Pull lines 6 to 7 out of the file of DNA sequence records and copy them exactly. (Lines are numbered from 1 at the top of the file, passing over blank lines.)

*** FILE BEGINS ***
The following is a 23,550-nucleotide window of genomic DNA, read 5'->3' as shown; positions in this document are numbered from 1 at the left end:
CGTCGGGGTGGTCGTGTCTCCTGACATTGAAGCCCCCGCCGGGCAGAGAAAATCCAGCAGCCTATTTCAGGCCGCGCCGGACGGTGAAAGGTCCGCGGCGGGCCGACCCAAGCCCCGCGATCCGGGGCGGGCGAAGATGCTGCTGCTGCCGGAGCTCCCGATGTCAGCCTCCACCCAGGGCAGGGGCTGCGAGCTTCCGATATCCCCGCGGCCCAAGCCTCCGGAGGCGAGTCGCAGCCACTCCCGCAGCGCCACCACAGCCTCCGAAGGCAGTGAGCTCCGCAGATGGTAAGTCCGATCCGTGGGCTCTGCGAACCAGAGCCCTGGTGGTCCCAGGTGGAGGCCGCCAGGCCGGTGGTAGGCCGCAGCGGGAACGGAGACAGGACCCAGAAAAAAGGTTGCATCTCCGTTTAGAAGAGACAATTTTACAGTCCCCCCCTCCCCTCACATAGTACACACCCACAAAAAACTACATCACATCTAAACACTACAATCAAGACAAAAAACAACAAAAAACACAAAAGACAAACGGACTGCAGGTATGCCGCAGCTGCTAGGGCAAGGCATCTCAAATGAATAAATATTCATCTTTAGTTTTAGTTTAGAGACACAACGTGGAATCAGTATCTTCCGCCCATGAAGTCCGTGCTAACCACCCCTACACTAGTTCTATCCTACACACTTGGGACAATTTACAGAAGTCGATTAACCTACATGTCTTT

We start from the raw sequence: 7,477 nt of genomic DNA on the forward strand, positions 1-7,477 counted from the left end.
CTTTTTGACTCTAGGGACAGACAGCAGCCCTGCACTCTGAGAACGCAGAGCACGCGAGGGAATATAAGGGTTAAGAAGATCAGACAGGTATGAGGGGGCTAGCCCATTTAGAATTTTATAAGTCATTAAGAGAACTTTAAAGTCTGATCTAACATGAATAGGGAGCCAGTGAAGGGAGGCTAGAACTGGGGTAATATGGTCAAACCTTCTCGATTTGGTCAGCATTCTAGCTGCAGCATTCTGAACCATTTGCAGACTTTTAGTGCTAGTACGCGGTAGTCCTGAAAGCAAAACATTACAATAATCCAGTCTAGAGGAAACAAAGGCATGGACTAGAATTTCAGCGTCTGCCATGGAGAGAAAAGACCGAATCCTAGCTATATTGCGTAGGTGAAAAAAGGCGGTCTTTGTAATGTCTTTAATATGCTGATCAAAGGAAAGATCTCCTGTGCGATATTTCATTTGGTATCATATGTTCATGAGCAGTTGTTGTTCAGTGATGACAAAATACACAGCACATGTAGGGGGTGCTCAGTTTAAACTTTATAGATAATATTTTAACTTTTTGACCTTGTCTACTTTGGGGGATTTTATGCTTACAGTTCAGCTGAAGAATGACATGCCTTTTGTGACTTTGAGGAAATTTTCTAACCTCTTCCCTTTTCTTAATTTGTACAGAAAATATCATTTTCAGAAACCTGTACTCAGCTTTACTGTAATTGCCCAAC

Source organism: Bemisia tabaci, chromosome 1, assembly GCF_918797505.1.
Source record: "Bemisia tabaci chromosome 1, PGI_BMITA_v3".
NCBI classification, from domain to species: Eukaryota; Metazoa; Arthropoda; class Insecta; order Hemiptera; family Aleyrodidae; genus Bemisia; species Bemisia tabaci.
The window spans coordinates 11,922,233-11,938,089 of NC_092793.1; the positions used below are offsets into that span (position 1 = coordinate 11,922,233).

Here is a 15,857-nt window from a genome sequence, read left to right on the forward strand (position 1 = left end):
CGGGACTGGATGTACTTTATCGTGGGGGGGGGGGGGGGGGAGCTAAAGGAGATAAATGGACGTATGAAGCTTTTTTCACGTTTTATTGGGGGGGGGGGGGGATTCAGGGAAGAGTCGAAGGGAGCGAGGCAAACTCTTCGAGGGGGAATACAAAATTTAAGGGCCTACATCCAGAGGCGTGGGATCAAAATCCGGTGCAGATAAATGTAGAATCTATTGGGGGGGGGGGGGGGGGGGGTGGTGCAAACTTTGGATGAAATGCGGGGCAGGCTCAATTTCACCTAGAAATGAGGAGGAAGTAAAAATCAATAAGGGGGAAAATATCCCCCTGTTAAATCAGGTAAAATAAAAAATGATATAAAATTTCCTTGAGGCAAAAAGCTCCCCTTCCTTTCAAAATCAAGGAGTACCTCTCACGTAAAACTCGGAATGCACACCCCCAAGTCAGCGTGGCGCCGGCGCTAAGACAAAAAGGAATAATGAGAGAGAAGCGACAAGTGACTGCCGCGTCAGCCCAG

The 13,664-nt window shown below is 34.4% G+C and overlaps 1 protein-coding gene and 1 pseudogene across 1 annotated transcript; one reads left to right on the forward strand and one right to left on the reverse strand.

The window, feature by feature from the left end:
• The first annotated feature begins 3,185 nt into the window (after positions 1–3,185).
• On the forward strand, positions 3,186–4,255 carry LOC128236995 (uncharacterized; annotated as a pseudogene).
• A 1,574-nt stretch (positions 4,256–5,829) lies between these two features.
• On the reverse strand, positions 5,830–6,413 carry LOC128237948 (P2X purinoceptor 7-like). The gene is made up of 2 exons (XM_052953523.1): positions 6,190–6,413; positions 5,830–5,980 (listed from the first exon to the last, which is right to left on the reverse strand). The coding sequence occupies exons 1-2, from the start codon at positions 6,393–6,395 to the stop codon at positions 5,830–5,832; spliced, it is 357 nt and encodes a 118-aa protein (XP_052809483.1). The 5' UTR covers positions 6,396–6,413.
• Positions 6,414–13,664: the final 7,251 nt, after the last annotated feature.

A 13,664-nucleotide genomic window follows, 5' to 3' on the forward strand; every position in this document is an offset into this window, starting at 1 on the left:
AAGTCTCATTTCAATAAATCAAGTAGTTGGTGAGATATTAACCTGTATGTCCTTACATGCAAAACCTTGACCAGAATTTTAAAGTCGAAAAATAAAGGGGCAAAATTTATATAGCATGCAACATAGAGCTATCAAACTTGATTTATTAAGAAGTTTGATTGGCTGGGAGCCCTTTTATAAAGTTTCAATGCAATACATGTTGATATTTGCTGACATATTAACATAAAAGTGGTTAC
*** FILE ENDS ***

Source record: "Bemisia tabaci chromosome 1, PGI_BMITA_v3".
NCBI classification, from domain to species: Eukaryota; Metazoa; Arthropoda; class Insecta; order Hemiptera; family Aleyrodidae; genus Bemisia; species Bemisia tabaci.